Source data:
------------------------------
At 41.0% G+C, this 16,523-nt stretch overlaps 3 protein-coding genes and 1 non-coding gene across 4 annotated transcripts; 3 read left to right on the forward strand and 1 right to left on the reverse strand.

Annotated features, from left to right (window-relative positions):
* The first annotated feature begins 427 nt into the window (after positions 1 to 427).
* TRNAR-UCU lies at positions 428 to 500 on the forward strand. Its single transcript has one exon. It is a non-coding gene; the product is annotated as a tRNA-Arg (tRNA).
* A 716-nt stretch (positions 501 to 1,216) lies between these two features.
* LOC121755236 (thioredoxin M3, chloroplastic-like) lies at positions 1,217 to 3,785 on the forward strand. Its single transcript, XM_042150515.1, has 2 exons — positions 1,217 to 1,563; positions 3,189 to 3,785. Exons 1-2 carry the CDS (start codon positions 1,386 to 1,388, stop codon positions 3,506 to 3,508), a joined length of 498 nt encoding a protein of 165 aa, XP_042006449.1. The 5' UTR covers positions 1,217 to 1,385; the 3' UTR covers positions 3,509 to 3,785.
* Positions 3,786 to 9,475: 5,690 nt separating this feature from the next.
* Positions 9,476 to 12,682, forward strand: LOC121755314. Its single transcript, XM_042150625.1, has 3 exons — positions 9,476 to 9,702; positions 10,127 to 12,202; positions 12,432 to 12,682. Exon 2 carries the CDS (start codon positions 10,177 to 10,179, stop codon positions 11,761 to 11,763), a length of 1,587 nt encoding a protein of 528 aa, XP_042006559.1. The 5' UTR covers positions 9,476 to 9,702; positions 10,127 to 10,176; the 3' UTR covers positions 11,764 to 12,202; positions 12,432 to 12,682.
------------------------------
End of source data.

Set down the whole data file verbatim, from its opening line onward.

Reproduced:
At 41.0% G+C, this 16,523-nt stretch overlaps 3 protein-coding genes and 1 non-coding gene across 4 annotated transcripts; 3 read left to right on the forward strand and 1 right to left on the reverse strand.

Annotated features, from left to right (window-relative positions):
* The first annotated feature begins 427 nt into the window (after positions 1 to 427).
* TRNAR-UCU lies at positions 428 to 500 on the forward strand. Its single transcript has one exon. It is a non-coding gene; the product is annotated as a tRNA-Arg (tRNA).
* A 716-nt stretch (positions 501 to 1,216) lies between these two features.
* LOC121755236 (thioredoxin M3, chloroplastic-like) lies at positions 1,217 to 3,785 on the forward strand. Its single transcript, XM_042150515.1, has 2 exons — positions 1,217 to 1,563; positions 3,189 to 3,785. Exons 1-2 carry the CDS (start codon positions 1,386 to 1,388, stop codon positions 3,506 to 3,508), a joined length of 498 nt encoding a protein of 165 aa, XP_042006449.1. The 5' UTR covers positions 1,217 to 1,385; the 3' UTR covers positions 3,509 to 3,785.
* Positions 3,786 to 9,475: 5,690 nt separating this feature from the next.
* Positions 9,476 to 12,682, forward strand: LOC121755314. Its single transcript, XM_042150625.1, has 3 exons — positions 9,476 to 9,702; positions 10,127 to 12,202; positions 12,432 to 12,682. Exon 2 carries the CDS (start codon positions 10,177 to 10,179, stop codon positions 11,761 to 11,763), a length of 1,587 nt encoding a protein of 528 aa, XP_042006559.1. The 5' UTR covers positions 9,476 to 9,702; positions 10,127 to 10,176; the 3' UTR covers positions 11,764 to 12,202; positions 12,432 to 12,682.